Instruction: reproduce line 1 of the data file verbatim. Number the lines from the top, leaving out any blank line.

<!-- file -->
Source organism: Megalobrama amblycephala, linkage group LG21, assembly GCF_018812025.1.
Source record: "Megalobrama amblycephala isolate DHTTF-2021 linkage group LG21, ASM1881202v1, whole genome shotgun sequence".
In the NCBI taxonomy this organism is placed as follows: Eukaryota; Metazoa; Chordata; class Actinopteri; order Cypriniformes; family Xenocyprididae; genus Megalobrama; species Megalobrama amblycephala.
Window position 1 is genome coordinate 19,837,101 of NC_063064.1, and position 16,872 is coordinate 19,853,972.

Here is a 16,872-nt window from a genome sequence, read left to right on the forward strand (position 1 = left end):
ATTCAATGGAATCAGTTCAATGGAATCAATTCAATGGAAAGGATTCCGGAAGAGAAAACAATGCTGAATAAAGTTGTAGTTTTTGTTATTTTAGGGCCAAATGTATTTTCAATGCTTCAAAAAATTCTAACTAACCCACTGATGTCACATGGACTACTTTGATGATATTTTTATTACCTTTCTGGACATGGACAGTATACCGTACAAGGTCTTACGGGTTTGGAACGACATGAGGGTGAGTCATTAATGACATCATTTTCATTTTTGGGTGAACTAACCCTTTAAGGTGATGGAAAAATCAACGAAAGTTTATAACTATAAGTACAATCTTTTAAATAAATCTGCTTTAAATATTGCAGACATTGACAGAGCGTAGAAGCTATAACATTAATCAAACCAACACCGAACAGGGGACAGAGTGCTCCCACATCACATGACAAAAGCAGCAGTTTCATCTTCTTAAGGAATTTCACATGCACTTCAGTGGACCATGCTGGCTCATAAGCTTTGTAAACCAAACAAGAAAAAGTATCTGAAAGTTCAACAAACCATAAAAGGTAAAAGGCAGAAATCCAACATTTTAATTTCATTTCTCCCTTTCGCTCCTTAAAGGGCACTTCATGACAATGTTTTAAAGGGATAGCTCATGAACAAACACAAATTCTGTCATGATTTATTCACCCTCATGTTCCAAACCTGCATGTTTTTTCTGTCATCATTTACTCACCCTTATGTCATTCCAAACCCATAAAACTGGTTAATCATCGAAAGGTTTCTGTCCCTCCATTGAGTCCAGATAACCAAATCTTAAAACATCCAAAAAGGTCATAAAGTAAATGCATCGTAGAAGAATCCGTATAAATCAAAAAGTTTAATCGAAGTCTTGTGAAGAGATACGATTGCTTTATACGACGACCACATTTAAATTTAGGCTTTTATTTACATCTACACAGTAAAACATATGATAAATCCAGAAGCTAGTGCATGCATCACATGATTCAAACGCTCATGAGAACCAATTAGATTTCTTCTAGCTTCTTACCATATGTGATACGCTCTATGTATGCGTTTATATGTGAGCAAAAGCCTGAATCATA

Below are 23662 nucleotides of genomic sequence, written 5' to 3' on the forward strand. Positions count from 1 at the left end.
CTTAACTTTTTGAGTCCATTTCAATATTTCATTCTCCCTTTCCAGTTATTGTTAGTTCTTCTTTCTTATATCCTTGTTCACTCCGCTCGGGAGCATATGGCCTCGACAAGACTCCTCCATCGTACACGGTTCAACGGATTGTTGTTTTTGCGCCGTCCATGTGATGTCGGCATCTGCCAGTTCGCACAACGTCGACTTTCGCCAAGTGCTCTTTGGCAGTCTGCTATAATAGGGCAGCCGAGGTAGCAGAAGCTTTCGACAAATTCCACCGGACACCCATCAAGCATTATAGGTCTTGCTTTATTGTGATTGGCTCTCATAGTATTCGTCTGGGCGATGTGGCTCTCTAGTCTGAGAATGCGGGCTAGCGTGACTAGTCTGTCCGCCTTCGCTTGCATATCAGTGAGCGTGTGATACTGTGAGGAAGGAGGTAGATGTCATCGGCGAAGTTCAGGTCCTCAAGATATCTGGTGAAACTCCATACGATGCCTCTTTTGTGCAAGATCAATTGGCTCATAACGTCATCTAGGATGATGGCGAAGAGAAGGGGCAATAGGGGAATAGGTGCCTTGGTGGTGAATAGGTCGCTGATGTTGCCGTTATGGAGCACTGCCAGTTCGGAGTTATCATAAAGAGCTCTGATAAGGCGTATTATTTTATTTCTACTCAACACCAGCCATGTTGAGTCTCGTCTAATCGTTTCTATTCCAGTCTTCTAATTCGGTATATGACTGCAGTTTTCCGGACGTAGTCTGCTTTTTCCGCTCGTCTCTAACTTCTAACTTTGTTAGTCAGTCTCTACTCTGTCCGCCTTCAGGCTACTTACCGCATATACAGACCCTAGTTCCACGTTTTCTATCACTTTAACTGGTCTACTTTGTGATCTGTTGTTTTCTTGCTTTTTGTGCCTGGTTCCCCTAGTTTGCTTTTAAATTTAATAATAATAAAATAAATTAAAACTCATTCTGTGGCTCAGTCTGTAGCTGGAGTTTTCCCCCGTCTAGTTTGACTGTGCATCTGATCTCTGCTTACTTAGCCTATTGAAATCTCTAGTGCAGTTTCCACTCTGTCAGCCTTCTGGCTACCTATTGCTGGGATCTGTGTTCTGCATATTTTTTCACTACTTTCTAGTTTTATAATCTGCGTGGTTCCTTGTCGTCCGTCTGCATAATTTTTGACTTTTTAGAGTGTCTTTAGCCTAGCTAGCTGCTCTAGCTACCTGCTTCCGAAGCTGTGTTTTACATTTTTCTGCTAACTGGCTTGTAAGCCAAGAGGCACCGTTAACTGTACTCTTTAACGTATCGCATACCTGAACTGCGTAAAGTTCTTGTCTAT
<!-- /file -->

Source organism: Megalobrama amblycephala, linkage group LG21, assembly GCF_018812025.1.